“Yeah,” you say. “You said yes, and I said that meant you cared about the money.”

“I should have done what you said.” Justin closes his eyes and tips his head back, and it amazes you that he still looks as young now as he did back then. You feel like you gain more wrinkles and fine lines on your face with every passing day, but he hasn’t aged a bit since that first night. “I should have stayed in school, gotten the stupid degree. Maybe they would have taught me how to keep up with everything. Maybe I would have learned not to burn out.”

You’re not really sure what to say for a minute. Then you get pissed.

“You’re not a fucking machine, Justin. These people can’t pop quarters in you and make great art come out. Why didn’t you say anything about this? How come I just thought you were coming back here because –“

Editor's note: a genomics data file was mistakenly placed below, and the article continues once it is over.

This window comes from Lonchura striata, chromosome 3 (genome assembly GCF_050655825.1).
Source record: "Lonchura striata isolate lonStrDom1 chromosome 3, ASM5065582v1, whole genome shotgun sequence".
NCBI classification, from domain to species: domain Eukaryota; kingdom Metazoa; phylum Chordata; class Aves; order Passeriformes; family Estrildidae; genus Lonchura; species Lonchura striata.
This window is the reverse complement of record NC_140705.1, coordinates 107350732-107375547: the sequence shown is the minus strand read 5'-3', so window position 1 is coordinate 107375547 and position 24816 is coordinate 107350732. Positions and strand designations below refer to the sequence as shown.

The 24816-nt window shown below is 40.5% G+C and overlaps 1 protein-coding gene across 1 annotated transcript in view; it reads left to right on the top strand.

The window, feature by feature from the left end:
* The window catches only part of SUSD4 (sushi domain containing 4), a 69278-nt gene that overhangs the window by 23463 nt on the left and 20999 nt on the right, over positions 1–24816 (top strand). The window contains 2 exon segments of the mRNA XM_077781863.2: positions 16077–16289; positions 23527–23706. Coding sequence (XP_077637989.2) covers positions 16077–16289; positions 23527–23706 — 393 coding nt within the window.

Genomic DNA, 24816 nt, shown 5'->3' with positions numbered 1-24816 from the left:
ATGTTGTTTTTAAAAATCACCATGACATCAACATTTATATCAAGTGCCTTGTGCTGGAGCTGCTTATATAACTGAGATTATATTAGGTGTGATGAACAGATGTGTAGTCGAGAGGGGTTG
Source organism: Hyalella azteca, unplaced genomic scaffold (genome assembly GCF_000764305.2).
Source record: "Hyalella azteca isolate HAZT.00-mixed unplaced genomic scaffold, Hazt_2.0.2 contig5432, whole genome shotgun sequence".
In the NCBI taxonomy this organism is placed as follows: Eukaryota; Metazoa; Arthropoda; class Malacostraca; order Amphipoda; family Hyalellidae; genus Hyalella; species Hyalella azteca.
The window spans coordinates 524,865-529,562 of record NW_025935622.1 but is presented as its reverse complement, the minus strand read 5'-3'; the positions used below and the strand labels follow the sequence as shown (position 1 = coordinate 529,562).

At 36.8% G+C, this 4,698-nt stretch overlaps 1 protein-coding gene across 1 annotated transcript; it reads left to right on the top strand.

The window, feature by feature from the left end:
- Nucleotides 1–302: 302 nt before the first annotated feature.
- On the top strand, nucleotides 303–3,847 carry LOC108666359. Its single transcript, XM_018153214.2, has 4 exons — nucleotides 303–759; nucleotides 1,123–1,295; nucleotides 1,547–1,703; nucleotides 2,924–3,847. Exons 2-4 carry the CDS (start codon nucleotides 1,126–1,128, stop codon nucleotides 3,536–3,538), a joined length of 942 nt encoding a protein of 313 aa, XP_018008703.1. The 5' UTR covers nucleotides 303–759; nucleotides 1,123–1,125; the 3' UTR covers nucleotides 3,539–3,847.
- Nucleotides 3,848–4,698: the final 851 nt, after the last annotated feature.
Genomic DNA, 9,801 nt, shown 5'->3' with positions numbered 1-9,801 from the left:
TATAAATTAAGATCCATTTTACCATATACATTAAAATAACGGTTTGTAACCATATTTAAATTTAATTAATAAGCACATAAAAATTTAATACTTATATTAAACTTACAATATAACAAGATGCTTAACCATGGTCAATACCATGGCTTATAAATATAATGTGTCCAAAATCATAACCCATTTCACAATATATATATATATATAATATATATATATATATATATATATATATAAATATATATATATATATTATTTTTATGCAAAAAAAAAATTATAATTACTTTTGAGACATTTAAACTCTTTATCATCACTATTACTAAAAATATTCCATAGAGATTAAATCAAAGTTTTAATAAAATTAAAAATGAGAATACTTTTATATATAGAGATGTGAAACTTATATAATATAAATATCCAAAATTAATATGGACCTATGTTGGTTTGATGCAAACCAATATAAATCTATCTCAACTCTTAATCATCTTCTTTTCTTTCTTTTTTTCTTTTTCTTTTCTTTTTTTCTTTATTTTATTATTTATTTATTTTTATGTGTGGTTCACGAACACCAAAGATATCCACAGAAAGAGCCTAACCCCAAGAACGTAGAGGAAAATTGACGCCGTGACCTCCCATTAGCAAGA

Of me?

“Because it’s both,” Justin says quietly. “When I was younger and I filled up whole notebooks with sketches, they were of the people I loved. Mostly of you. I couldn’t sketch in New York, I couldn’t – I don’t know. At first it didn’t bother me, but two years, three years, and I knew that was the problem.”

“And so I’m just supposed to fix all of your problems? That’s what you came back here for?” You can’t help being angry and childish. You’re older and wiser and you can admit to yourself that you love him (you’ve even told him a couple of times now), but the emotions you know best are still the harsh ones, the hurt ones.

“You don’t have to try!” Justin shouts so abruptly that you’re taken aback, speechless, for several long seconds. He repeats it again when he realizes how much he’s surprised you, and the words are softer. “You don’t have to try. Just being here makes it better. You make it better.”